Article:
Some large-scale patterns in brain activity may vary widely from person to person when certain cognitive systems are activated, research finds. Other cognitive patterns are more similar.
The research focuses on brain activity associated with nine cognitive systems within the brain, each consisting of a network of brain regions linked to certain functions. The auditory system, for example, helps us process sound, whereas the ventral temporal association system is thought to help us recognize objects, faces, colors, and more.
“We’re using computational modeling to investigate the inner workings of the brain,” says Sarah Muldoon, assistant professor of mathematics at the University at Buffalo.
“When one region of the brain is stimulated, what other regions become active, and how do these patterns of synchronization get distributed across cognitive systems?”
To complete the study, researchers mapped how different regions of the brain connect to one another in 30 different people via tracts of tissue called white matter. (The specific connectivity pattern linking different brain regions varies between individuals.)
Next, the scientists converted these maps into computational models of each subject’s brain, and used computers to simulate what would happen when a single region of a person’s brain received stimulation. The researchers then used a mathematical framework, which they developed, to measure how brain activity became synchronized across various cognitive systems in the simulations.
2 main findings
The study had two broad findings. First, that large-scale patterns in brain activity may vary widely from person to person when certain cognitive systems are activated. In contrast, activation of other cognitive systems may result in repeatable patterns across individuals.
To explain further: In computer simulations, the patterns of brain activity that emerged when researchers stimulated some cognitive systems were highly stable across different people. This held true, for example, for the auditory and medial default mode systems: Stimulating one brain region in these systems typically led to similar patterns of brain activity in different people in the simulations, with a similar set of cognitive systems becoming active. For other cognitive systems, such as the ventral temporal association and frontoparietal systems, patterns of brain activity upon stimulation varied a lot between people in computer simulations.
Second, that stimulating two different brain regions in the same cognitive system may result in distinct patterns of large-scale brain activity in the same person—but only for some cognitive systems (such as the auditory system). For other cognitive systems, similar patterns of brain activity may emerge regardless of which brain region you stimulate in that system. This applies to the attention and subcortical systems, for example.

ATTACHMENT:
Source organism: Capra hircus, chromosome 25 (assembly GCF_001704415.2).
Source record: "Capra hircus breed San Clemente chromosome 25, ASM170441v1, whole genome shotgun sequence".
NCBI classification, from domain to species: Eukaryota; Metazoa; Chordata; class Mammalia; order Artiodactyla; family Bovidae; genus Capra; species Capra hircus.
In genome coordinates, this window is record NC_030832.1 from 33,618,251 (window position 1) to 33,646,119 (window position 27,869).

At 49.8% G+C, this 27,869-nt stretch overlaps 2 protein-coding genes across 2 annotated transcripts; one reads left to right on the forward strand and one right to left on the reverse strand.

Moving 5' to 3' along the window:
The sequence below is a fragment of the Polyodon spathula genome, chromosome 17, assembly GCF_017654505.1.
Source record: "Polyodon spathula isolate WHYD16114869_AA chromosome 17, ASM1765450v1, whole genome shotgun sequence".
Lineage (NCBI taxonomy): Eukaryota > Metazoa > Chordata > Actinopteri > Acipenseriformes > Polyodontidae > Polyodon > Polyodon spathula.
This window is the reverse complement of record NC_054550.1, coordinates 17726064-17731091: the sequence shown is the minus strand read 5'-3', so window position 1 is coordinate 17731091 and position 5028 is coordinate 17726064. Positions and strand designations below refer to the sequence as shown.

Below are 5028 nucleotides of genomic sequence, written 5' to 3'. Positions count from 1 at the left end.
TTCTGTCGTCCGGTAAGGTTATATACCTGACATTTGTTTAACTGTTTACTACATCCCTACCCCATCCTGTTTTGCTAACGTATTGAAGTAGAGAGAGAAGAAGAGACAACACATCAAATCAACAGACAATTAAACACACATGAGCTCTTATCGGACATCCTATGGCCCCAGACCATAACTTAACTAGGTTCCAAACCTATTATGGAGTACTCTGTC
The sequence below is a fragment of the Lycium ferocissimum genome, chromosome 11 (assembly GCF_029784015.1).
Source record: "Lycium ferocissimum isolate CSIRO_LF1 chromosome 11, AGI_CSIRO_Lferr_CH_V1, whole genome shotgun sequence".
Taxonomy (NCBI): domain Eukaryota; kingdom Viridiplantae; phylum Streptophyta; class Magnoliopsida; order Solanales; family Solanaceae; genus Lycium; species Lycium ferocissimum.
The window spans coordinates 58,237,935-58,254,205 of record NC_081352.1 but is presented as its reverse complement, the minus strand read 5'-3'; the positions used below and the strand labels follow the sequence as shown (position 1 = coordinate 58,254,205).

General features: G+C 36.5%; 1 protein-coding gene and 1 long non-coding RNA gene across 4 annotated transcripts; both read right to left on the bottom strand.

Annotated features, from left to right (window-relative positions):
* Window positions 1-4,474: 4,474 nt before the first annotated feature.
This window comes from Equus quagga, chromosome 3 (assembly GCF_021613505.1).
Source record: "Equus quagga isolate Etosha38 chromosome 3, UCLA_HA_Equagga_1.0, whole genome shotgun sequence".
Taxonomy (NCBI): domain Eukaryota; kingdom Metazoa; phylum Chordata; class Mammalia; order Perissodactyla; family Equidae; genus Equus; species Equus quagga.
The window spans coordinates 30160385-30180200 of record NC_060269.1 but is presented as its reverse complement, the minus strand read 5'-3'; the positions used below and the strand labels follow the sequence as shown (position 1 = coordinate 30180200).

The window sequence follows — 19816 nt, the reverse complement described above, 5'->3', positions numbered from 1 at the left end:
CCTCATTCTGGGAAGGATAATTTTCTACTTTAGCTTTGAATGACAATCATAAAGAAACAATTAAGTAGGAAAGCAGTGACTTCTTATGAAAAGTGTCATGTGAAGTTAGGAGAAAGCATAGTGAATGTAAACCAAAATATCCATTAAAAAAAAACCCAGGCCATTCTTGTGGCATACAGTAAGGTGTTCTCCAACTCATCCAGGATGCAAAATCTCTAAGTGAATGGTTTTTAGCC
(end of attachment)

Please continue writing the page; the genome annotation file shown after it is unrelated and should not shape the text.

Our dynamic brains
The findings could be useful to cognitive scientists and health care professionals. The study demonstrates, for example, why it may be important for brain stimulation, a disease treatment technique, to be both highly precise in terms of the location stimulated, and personalized for different individuals.
“The brain is very dynamic,” says Kanika Bansal, who completed the work as a joint postdoctoral mathematics researcher and is now a postdoctoral researcher with the US Army Research Laboratory and Columbia University. “Connections between different regions of the brain can change with learning or deteriorate with age or neurological disease. Connectivity also varies between people.
“Our research helps us understand this variability and assess how small changes in organization of the brain can affect large-scale patterns of brain activity related to various cognitive systems.”
The study points to computational modeling as a powerful tool in cognitive science.
“Computational modeling enables us to do experiments that wouldn’t otherwise be possible,” says Muldoon, a faculty member in the computational and data-enabled science and engineering and neuroscience programs in addition to her position in the mathematics department.
“It is simply not feasible to do these kinds of tests on real people so computer simulations allow us to perform virtual experiments instead,” she says.
The study appears in Science Advances. Researchers from the University of Buffalo; ARL; Columbia University; the University of Pennsylvania; Carnegie Mellon University; and the University of California, Santa Barbara contributed to the work. Funding for the study came from the Army Collaborative Technology Alliance.
Source: University at Buffalo